Learning to persevere (more on saintly thinking)
Life is hard. The past few months have been especially hard for many. Marriage, supposed to be the most intimate and safest of relationships, often turns into painful conflict, coldness, infidelity. Disease in all of its ugliness strikes our loved ones. Accidents happen. Our beloved children leave our beloved faith. Friends betray us. Some people live day to day in fear of losing their home or not having enough food. Others deal with the agony of infertility. Depression and anxiety can plague us, and perplexing mental illness may strike a loved one. Some suffer from bullying and ridicule. And more recently, with the pandemic, our most important needs of human and spiritual connection are denied with the shutdown of churches, schools, support groups, celebrations and gatherings.
As Catholics we know that God is not the author of these sufferings. We also know that He allows hardships to draw us closer to Him, to help us see clearly that this Earth is not our home (we are simply pilgrims passing through), to form us into kinder and better people. But suffering, even with the perspective that it has value, can bring many to despair and exhaustion, even bitterness.
Is it possible to find joy and strength during these challenges? How do we survive and even thrive amidst the hardships of life?
I will refer back to my previous column in which I wrote about how we think. We can choose to change our perspective. We can choose to inform ourselves about the purpose of suffering, to determine to rely on the resources of our faith and family and friends, to acknowledge and express gratitude for what is still good in our life. We can choose to think of God’s arms around us, to open our eyes to all He is trying to do in our life and that of our family. We can learn to let go. We can love and be loved, and we can achieve a peace beyond understanding.
And we can again look to the saints for wisdom and guidance. In particular let’s take a look at those known for perseverance.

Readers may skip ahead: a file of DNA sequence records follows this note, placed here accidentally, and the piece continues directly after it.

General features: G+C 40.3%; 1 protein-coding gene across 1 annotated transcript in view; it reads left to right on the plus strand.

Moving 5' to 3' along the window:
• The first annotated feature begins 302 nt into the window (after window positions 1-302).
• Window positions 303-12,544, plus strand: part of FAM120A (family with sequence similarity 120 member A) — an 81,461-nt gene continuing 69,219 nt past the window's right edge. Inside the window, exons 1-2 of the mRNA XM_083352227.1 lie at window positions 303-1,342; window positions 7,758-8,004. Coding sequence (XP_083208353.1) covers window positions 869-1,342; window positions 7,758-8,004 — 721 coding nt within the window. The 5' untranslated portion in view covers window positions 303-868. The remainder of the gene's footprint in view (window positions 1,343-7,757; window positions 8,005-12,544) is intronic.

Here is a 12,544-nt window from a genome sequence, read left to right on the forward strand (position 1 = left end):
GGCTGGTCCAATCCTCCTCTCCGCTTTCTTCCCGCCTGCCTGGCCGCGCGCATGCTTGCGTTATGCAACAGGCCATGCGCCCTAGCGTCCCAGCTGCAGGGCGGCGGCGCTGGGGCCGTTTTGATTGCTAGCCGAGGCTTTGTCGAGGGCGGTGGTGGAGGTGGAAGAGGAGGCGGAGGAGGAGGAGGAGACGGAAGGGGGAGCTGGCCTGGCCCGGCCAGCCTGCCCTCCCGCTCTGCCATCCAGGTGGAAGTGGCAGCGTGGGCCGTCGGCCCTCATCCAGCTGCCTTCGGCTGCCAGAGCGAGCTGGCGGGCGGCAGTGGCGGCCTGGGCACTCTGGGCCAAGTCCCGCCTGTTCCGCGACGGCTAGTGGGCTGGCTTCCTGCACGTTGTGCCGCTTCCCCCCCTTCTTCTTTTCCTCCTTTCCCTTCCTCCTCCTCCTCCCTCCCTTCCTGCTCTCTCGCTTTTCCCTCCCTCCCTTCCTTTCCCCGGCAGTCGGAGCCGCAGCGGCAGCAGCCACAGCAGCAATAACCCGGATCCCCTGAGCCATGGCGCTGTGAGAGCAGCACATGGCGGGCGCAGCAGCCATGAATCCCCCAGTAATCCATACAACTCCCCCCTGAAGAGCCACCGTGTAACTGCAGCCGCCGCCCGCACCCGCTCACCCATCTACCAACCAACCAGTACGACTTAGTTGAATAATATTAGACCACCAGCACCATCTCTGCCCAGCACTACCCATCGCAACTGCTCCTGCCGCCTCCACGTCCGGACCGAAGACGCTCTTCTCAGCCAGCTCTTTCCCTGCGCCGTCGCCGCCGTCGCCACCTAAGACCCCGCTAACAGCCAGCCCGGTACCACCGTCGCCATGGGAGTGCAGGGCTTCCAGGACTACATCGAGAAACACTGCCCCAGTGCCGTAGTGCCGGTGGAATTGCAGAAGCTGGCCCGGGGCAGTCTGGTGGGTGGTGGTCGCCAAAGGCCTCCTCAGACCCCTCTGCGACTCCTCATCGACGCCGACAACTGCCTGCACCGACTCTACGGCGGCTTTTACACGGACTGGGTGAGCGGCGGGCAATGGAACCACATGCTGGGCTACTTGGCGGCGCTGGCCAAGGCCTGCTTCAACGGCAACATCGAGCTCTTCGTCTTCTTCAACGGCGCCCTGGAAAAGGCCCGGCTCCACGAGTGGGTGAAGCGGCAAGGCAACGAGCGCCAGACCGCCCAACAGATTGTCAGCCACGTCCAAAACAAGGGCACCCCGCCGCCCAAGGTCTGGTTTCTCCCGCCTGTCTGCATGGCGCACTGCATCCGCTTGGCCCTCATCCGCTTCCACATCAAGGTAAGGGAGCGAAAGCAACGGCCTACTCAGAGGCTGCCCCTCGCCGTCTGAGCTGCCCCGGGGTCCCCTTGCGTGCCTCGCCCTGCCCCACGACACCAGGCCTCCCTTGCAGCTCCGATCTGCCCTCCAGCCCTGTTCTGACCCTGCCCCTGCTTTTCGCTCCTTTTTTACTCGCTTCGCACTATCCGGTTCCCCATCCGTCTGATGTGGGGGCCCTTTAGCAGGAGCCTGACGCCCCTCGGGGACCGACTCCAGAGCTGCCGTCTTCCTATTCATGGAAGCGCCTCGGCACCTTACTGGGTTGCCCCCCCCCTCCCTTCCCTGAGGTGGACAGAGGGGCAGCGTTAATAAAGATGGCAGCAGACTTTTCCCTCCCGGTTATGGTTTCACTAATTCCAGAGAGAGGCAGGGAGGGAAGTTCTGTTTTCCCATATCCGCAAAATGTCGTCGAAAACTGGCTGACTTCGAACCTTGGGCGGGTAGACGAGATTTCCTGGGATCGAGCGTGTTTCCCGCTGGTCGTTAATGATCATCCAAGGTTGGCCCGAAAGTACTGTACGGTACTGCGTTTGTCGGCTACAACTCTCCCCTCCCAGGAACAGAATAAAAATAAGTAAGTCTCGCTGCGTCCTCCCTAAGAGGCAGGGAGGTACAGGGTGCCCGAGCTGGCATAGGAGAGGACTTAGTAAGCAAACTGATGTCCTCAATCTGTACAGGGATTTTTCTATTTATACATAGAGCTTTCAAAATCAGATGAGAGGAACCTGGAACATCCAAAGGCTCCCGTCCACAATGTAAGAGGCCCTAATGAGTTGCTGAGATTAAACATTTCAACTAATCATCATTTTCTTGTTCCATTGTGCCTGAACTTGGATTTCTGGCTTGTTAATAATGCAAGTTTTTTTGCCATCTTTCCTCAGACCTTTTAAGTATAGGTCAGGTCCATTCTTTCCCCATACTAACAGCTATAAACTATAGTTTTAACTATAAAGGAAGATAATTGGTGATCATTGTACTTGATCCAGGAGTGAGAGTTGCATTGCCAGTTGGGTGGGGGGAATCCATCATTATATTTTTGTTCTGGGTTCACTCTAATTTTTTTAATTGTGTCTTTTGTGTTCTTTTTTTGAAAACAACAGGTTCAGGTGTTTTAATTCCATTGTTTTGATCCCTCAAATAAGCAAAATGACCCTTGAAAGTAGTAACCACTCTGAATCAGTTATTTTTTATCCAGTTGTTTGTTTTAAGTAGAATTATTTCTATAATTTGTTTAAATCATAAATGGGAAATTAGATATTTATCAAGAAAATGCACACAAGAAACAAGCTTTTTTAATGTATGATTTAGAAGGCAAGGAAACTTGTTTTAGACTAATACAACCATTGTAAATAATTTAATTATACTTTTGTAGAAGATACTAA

- Marguerite Bourgeoys, the first female saint from the Catholic Church in Canada, was a religious sister who helped care for and educate many Native Americans and Canadian colonists. She was a trailblazer, enduring stark poverty and the dangers of the Canadian wilderness. She founded the order of the Congregation of Notre Dame de Montreal, still thriving in countries throughout the world.
- Jude was one of Jesus’ 12 Apostles and preached the Gospel in very difficult circumstances and with great passion. He is believed to have been martyred for his faith in Persia. He is the patron of impossible causes because he urges Christians to persevere in difficult times.
- Elizabeth Ann Seton, another North American saint, had major loss, death, illness and financial stress through most of her life. She lost many of her friends when she converted to Catholicism. Her mother died when she was two, and by age 29 she had lost her father and father-in-law and her beloved husband. Several of her children preceded her in death. She faced epidemics, frightening sea voyages, uncertainties and misunderstandings. But it was her motto to “look up and be thankful for the good that yet remains.” It was her testimony that “I seek but God and His church and expect to find my peace in them.” And she did.
—Sharon Trani, a nurse practitioner, is a marriage and family therapist with Vermont Catholic Charities Inc.
—Originally published in the Fall 2020 issue of Vermont Catholic magazine.